Shafali Verma used to have her hair cut short so she could pass off as a boy on the cricket grounds of Rohtak, Haryana. With every backyard six-hitting contest she won against her brother, she pocketed Rs 15 from an indulgent father. At 17, playing her debut Test match for India in Bristol last week, that early investment paid off. Shafali made 96 and 63 against England, picking up the player of the match award and the record for becoming the first woman to hit three sixes in a Test.
Deepti Sharma had been mistaken for a boy too on the day her life changed. Watching from the sidelines as her brother practised cricket, it was sheer chance that the ball rolled to her. Chance that she threw it back straight at the stumps. Chance that this caught the eye of a senior women’s player who took her under her wing. At 23, in this same Bristol Test, Deepti batted a painstaking 5 hours and 8 minutes across two innings on Test debut, saving the match for India. Afterwards, a smiling Sharmaji ki beti called it a Father’s Day present.
Sneh Rana had lost her place in the Indian side six years ago. She lost strength in her knee after injuries. Worst, she lost her father this year, just before she made a national comeback at 27. But, in these years persevering on the domestic circuit, she gained experience and perspective. On her Test debut in Bristol, she lost neither her cool nor her smile. With four wickets and a plucky 80 not out, she earned her country a famous draw.
A few days later, in another part of England, India men’s skipper Virat Kohli called the Test format “the heartbeat of international cricket”. Now these young women, they are all heart. So why don’t we see them play more Tests?
For the Indian women’s cricket team, Tests are like buses: wait ages to play one, and then two come along. This time their wait was seven years. Last time, it was eight. They play Australia in September, but after that, their future in the format is uncertain.
INCREDIBLE FEAT: Female players don’t get a chance to develop skills. When Shafali Verma made history, she did it in the very first red-ball match she ever played
They aren’t the only ones. Women’s Test cricket has fizzled out since the mid-2000s. England and Australia have a one-off game scheduled every two years as part of the multi-format Ashes, and India have played three in the past 15 years, but that’s it. Kane Williamson may have lifted the Test mace for New Zealand this week, but fellow Kiwi Suzie Bates, a cricket legend and Olympian, may finish her career, already at 15 years, without ever having played a Test.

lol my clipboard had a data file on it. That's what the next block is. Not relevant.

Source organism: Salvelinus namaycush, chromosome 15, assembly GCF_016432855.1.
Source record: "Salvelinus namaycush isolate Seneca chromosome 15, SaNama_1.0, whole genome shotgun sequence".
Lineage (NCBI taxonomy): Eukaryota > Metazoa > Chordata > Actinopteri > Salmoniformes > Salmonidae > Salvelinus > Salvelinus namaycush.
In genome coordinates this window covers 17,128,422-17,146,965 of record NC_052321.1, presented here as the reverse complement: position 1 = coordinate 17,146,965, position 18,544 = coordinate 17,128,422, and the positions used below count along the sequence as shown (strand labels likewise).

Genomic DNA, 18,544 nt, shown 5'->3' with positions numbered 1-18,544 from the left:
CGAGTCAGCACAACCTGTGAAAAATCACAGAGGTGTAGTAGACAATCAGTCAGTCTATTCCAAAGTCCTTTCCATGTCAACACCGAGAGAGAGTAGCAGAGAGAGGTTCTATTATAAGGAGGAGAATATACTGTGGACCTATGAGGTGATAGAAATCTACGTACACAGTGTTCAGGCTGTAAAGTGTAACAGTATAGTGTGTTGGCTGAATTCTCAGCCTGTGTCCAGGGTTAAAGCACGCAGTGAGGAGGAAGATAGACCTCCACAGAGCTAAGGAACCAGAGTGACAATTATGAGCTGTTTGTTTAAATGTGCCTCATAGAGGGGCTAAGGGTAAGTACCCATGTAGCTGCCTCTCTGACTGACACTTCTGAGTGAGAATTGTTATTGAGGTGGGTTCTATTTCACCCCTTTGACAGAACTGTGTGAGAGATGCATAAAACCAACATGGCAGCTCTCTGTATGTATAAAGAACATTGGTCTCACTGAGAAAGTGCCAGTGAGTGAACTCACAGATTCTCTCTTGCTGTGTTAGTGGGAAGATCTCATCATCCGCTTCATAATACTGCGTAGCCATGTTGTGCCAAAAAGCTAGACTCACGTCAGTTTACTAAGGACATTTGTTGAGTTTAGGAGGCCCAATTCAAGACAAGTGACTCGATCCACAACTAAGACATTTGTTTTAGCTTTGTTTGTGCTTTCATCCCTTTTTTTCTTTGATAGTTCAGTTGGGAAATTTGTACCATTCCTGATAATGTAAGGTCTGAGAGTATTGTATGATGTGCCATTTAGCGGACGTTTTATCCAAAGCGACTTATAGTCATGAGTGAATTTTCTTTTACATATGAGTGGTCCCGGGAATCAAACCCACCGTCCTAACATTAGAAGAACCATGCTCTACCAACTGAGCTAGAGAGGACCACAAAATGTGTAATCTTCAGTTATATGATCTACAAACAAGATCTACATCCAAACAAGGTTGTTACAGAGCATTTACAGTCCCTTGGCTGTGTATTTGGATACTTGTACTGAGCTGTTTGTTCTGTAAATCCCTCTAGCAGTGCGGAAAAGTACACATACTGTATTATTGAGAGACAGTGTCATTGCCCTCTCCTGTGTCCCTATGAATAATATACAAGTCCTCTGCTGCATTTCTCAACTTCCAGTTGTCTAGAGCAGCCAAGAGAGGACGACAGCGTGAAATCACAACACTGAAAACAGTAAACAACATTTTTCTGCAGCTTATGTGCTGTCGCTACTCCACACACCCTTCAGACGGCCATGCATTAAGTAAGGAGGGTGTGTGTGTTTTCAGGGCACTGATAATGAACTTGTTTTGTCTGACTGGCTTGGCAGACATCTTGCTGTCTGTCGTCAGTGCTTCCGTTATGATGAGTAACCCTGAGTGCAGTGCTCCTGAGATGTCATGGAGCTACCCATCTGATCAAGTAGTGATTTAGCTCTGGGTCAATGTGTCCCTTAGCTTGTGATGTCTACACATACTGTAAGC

The reason given by the powers that be is that women’s Tests aren’t commercially viable. In fact, all Tests, men’s included, other than those played by India, England and Australia men, bleed money. Twenty-over cricket is seen as the ideal vehicle to spread the women’s game to new countries. And this is true: T20’s inclusion in the Commonwealth Games next year is exciting, and a potential Olympics appearance in the future will be monumental in expanding the sport.
But for now, it’s jarring that even as the Indian women played a rare Test in Bristol, the Indian men were in Southampton for the culmination of the World Test Championship (WTC), which was marketed as “the ultimate test”. Test cricket, more than ever, is seen as the pinnacle for a cricketer, the Test cap and whites an honour afforded to the best. But only for men, not women.
Female cricketers continue to be denied equal access and opportunity to attain the same level of sporting excellence. This discrimination extends to opportunities to develop skills. There is no multi-day domestic cricket for women in any country. No equivalent of the Ranji Trophy. Not only does that affect women’s earnings, but also their skill. When Shafali made history, she did it in the very first red-ball match she ever played!
The women themselves want more Tests, and they want to become better players. “Test cricket, with its switch-off and switch-on mode is totally different,” Jhulan Goswami, who has the most ODI wickets for any woman, once said, her voice animated. “Particularly after lunch, or the end of the day when you are bowling…You need a lot of mental strength.”
Given its rarity, the women don’t just play for themselves, but for the future of the sport. They play not just to win, but also to be entertaining and show doubters that they are capable. If they fail — as all athletes do — they know it could set back their sport. This is an enormous and unfair burden.
Because it’s not up to the women, but the administrators to find non-discriminatory solutions that balance equality and the romance of sport with commerce. If Test cricket is the heartbeat, we can’t let it flatline for the women.
Keshav has co-authored The Fire Burns Blue: A History of Women’s Cricket in India
Views expressed above are the author’s own.
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